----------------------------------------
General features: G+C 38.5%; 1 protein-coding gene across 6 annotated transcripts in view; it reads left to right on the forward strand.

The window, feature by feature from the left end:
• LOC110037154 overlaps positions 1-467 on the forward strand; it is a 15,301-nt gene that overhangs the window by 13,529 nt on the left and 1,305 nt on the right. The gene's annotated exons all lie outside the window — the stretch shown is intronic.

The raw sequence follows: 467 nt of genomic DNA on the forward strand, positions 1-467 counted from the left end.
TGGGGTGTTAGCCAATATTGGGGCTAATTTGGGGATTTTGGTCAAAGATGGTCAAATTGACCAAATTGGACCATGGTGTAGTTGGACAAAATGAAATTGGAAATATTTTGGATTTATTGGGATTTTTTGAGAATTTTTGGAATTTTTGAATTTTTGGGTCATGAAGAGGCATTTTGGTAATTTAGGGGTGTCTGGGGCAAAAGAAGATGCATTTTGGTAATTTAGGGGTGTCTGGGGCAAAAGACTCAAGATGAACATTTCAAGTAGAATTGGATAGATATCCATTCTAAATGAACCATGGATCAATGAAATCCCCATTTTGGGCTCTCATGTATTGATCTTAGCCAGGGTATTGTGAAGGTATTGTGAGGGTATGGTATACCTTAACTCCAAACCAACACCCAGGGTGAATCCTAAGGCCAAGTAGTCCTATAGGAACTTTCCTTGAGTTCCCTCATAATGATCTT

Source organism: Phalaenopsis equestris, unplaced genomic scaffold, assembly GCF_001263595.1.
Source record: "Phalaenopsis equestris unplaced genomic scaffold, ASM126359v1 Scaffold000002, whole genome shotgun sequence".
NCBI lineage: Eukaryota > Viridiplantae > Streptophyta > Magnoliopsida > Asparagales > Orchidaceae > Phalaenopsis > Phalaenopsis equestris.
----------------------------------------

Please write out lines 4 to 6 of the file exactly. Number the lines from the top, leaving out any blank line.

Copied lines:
The raw sequence follows: 467 nt of genomic DNA on the forward strand, positions 1-467 counted from the left end.
TGGGGTGTTAGCCAATATTGGGGCTAATTTGGGGATTTTGGTCAAAGATGGTCAAATTGACCAAATTGGACCATGGTGTAGTTGGACAAAATGAAATTGGAAATATTTTGGATTTATTGGGATTTTTTGAGAATTTTTGGAATTTTTGAATTTTTGGGTCATGAAGAGGCATTTTGGTAATTTAGGGGTGTCTGGGGCAAAAGAAGATGCATTTTGGTAATTTAGGGGTGTCTGGGGCAAAAGACTCAAGATGAACATTTCAAGTAGAATTGGATAGATATCCATTCTAAATGAACCATGGATCAATGAAATCCCCATTTTGGGCTCTCATGTATTGATCTTAGCCAGGGTATTGTGAAGGTATTGTGAGGGTATGGTATACCTTAACTCCAAACCAACACCCAGGGTGAATCCTAAGGCCAAGTAGTCCTATAGGAACTTTCCTTGAGTTCCCTCATAATGATCTT

Source organism: Phalaenopsis equestris, unplaced genomic scaffold, assembly GCF_001263595.1.